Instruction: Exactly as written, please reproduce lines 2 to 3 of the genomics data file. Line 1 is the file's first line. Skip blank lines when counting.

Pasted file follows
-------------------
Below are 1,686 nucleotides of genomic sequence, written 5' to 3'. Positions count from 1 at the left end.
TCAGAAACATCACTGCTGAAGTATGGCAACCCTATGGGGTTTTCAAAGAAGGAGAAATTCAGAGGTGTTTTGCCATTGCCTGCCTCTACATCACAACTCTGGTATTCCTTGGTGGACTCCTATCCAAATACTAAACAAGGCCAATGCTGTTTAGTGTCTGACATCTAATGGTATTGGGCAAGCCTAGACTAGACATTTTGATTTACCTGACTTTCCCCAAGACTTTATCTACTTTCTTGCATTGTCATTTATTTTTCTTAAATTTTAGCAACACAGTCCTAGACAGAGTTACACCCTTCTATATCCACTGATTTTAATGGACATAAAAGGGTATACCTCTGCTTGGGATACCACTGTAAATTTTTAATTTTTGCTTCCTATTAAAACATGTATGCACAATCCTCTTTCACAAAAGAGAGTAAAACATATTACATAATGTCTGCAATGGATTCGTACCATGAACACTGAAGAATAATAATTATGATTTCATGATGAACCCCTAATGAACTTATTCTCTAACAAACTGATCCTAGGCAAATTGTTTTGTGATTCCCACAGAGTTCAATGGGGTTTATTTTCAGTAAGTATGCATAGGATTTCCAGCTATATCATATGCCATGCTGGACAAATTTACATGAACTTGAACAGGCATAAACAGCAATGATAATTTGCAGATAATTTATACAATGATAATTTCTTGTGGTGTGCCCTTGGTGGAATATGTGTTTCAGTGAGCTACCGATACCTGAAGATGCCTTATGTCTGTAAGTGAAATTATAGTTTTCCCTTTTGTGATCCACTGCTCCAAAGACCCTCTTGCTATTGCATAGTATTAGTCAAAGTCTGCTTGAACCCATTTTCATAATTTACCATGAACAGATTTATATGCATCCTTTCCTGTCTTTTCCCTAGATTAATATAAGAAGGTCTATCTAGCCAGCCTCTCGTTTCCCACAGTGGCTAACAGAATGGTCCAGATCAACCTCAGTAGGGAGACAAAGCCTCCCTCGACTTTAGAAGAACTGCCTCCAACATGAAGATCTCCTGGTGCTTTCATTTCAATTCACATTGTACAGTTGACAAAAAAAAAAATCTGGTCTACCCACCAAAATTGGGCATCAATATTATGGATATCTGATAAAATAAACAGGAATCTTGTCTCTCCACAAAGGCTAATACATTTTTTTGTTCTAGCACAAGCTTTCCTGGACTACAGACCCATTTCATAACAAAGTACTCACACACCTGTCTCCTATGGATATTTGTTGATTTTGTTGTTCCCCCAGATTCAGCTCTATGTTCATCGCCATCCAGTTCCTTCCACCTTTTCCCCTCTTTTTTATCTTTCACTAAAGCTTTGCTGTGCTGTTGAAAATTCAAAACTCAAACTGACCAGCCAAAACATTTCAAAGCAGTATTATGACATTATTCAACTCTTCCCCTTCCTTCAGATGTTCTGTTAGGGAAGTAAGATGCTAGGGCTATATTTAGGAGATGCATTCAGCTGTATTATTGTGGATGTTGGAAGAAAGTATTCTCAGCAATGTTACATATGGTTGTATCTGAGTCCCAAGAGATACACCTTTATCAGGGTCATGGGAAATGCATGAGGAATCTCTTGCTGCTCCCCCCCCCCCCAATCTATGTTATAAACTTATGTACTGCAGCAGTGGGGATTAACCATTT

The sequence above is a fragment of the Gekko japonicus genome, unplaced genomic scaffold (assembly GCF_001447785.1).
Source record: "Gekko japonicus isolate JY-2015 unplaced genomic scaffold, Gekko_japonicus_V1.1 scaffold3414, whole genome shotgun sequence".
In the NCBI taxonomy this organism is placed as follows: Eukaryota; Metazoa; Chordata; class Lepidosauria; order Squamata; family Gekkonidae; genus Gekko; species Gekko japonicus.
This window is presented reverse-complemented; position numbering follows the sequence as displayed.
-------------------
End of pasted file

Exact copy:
TCAGAAACATCACTGCTGAAGTATGGCAACCCTATGGGGTTTTCAAAGAAGGAGAAATTCAGAGGTGTTTTGCCATTGCCTGCCTCTACATCACAACTCTGGTATTCCTTGGTGGACTCCTATCCAAATACTAAACAAGGCCAATGCTGTTTAGTGTCTGACATCTAATGGTATTGGGCAAGCCTAGACTAGACATTTTGATTTACCTGACTTTCCCCAAGACTTTATCTACTTTCTTGCATTGTCATTTATTTTTCTTAAATTTTAGCAACACAGTCCTAGACAGAGTTACACCCTTCTATATCCACTGATTTTAATGGACATAAAAGGGTATACCTCTGCTTGGGATACCACTGTAAATTTTTAATTTTTGCTTCCTATTAAAACATGTATGCACAATCCTCTTTCACAAAAGAGAGTAAAACATATTACATAATGTCTGCAATGGATTCGTACCATGAACACTGAAGAATAATAATTATGATTTCATGATGAACCCCTAATGAACTTATTCTCTAACAAACTGATCCTAGGCAAATTGTTTTGTGATTCCCACAGAGTTCAATGGGGTTTATTTTCAGTAAGTATGCATAGGATTTCCAGCTATATCATATGCCATGCTGGACAAATTTACATGAACTTGAACAGGCATAAACAGCAATGATAATTTGCAGATAATTTATACAATGATAATTTCTTGTGGTGTGCCCTTGGTGGAATATGTGTTTCAGTGAGCTACCGATACCTGAAGATGCCTTATGTCTGTAAGTGAAATTATAGTTTTCCCTTTTGTGATCCACTGCTCCAAAGACCCTCTTGCTATTGCATAGTATTAGTCAAAGTCTGCTTGAACCCATTTTCATAATTTACCATGAACAGATTTATATGCATCCTTTCCTGTCTTTTCCCTAGATTAATATAAGAAGGTCTATCTAGCCAGCCTCTCGTTTCCCACAGTGGCTAACAGAATGGTCCAGATCAACCTCAGTAGGGAGACAAAGCCTCCCTCGACTTTAGAAGAACTGCCTCCAACATGAAGATCTCCTGGTGCTTTCATTTCAATTCACATTGTACAGTTGACAAAAAAAAAAATCTGGTCTACCCACCAAAATTGGGCATCAATATTATGGATATCTGATAAAATAAACAGGAATCTTGTCTCTCCACAAAGGCTAATACATTTTTTTGTTCTAGCACAAGCTTTCCTGGACTACAGACCCATTTCATAACAAAGTACTCACACACCTGTCTCCTATGGATATTTGTTGATTTTGTTGTTCCCCCAGATTCAGCTCTATGTTCATCGCCATCCAGTTCCTTCCACCTTTTCCCCTCTTTTTTATCTTTCACTAAAGCTTTGCTGTGCTGTTGAAAATTCAAAACTCAAACTGACCAGCCAAAACATTTCAAAGCAGTATTATGACATTATTCAACTCTTCCCCTTCCTTCAGATGTTCTGTTAGGGAAGTAAGATGCTAGGGCTATATTTAGGAGATGCATTCAGCTGTATTATTGTGGATGTTGGAAGAAAGTATTCTCAGCAATGTTACATATGGTTGTATCTGAGTCCCAAGAGATACACCTTTATCAGGGTCATGGGAAATGCATGAGGAATCTCTTGCTGCTCCCCCCCCCCCCAATCTATGTTATAAACTTATGTACTGCAGCAGTGGGGATTAACCATTT

The sequence above is a fragment of the Gekko japonicus genome, unplaced genomic scaffold (assembly GCF_001447785.1).